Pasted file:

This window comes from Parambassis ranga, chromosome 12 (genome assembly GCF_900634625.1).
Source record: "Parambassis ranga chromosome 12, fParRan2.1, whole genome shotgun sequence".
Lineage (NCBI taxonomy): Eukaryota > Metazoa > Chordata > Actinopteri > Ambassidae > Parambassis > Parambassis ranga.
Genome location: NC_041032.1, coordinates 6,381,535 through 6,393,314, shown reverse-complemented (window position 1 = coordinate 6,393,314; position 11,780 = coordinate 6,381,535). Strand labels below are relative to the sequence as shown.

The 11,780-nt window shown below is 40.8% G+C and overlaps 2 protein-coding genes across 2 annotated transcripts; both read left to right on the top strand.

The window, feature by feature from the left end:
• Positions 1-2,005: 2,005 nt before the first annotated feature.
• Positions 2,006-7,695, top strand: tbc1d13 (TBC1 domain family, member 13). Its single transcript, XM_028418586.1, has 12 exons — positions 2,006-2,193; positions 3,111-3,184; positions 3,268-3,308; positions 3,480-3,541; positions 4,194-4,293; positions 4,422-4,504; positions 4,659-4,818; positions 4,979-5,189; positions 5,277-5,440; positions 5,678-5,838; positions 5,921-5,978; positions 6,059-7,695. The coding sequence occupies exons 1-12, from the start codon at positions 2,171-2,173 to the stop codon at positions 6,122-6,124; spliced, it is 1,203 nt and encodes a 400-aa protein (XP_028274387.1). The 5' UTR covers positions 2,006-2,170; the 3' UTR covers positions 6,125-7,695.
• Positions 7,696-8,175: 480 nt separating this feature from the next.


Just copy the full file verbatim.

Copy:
This window comes from Parambassis ranga, chromosome 12 (genome assembly GCF_900634625.1).
Source record: "Parambassis ranga chromosome 12, fParRan2.1, whole genome shotgun sequence".
Lineage (NCBI taxonomy): Eukaryota > Metazoa > Chordata > Actinopteri > Ambassidae > Parambassis > Parambassis ranga.
Genome location: NC_041032.1, coordinates 6,381,535 through 6,393,314, shown reverse-complemented (window position 1 = coordinate 6,393,314; position 11,780 = coordinate 6,381,535). Strand labels below are relative to the sequence as shown.

The 11,780-nt window shown below is 40.8% G+C and overlaps 2 protein-coding genes across 2 annotated transcripts; both read left to right on the top strand.

The window, feature by feature from the left end:
• Positions 1-2,005: 2,005 nt before the first annotated feature.
• Positions 2,006-7,695, top strand: tbc1d13 (TBC1 domain family, member 13). Its single transcript, XM_028418586.1, has 12 exons — positions 2,006-2,193; positions 3,111-3,184; positions 3,268-3,308; positions 3,480-3,541; positions 4,194-4,293; positions 4,422-4,504; positions 4,659-4,818; positions 4,979-5,189; positions 5,277-5,440; positions 5,678-5,838; positions 5,921-5,978; positions 6,059-7,695. The coding sequence occupies exons 1-12, from the start codon at positions 2,171-2,173 to the stop codon at positions 6,122-6,124; spliced, it is 1,203 nt and encodes a 400-aa protein (XP_028274387.1). The 5' UTR covers positions 2,006-2,170; the 3' UTR covers positions 6,125-7,695.
• Positions 7,696-8,175: 480 nt separating this feature from the next.